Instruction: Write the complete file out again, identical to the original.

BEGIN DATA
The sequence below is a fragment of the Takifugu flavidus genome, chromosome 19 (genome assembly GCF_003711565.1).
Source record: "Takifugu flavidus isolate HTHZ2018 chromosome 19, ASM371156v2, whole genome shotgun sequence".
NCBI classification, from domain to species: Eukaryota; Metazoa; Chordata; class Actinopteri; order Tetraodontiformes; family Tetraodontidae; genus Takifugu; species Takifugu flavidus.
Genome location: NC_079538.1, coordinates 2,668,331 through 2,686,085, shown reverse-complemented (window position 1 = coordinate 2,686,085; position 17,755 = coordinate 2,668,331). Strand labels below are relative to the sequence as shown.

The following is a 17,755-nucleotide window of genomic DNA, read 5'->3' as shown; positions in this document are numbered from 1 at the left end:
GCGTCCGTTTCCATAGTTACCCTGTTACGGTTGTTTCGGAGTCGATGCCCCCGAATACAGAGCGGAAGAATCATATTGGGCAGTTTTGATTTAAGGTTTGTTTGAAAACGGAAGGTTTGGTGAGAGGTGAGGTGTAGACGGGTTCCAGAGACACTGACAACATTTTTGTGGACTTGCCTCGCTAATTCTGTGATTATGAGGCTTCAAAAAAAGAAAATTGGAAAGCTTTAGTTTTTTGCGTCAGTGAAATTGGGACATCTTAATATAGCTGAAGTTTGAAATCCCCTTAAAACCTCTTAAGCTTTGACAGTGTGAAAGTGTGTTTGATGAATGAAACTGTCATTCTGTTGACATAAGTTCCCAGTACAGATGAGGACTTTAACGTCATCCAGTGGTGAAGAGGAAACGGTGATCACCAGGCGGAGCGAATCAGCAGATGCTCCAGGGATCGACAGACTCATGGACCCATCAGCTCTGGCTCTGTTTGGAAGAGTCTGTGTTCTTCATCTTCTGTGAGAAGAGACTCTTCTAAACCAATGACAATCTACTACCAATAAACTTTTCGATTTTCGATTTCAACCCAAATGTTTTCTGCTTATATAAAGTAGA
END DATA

The sequence below is a fragment of the Takifugu flavidus genome, chromosome 19 (genome assembly GCF_003711565.1).
Source record: "Takifugu flavidus isolate HTHZ2018 chromosome 19, ASM371156v2, whole genome shotgun sequence".
NCBI classification, from domain to species: Eukaryota; Metazoa; Chordata; class Actinopteri; order Tetraodontiformes; family Tetraodontidae; genus Takifugu; species Takifugu flavidus.
Genome location: NC_079538.1, coordinates 2,668,331 through 2,686,085, shown reverse-complemented (window position 1 = coordinate 2,686,085; position 17,755 = coordinate 2,668,331). Strand labels below are relative to the sequence as shown.

The following is a 17,755-nucleotide window of genomic DNA, read 5'->3' as shown; positions in this document are numbered from 1 at the left end:
GCGTCCGTTTCCATAGTTACCCTGTTACGGTTGTTTCGGAGTCGATGCCCCCGAATACAGAGCGGAAGAATCATATTGGGCAGTTTTGATTTAAGGTTTGTTTGAAAACGGAAGGTTTGGTGAGAGGTGAGGTGTAGACGGGTTCCAGAGACACTGACAACATTTTTGTGGACTTGCCTCGCTAATTCTGTGATTATGAGGCTTCAAAAAAAGAAAATTGGAAAGCTTTAGTTTTTTGCGTCAGTGAAATTGGGACATCTTAATATAGCTGAAGTTTGAAATCCCCTTAAAACCTCTTAAGCTTTGACAGTGTGAAAGTGTGTTTGATGAATGAAACTGTCATTCTGTTGACATAAGTTCCCAGTACAGATGAGGACTTTAACGTCATCCAGTGGTGAAGAGGAAACGGTGATCACCAGGCGGAGCGAATCAGCAGATGCTCCAGGGATCGACAGACTCATGGACCCATCAGCTCTGGCTCTGTTTGGAAGAGTCTGTGTTCTTCATCTTCTGTGAGAAGAGACTCTTCTAAACCAATGACAATCTACTACCAATAAACTTTTCGATTTTCGATTTCAACCCAAATGTTTTCTGCTTATATAAAGTAGA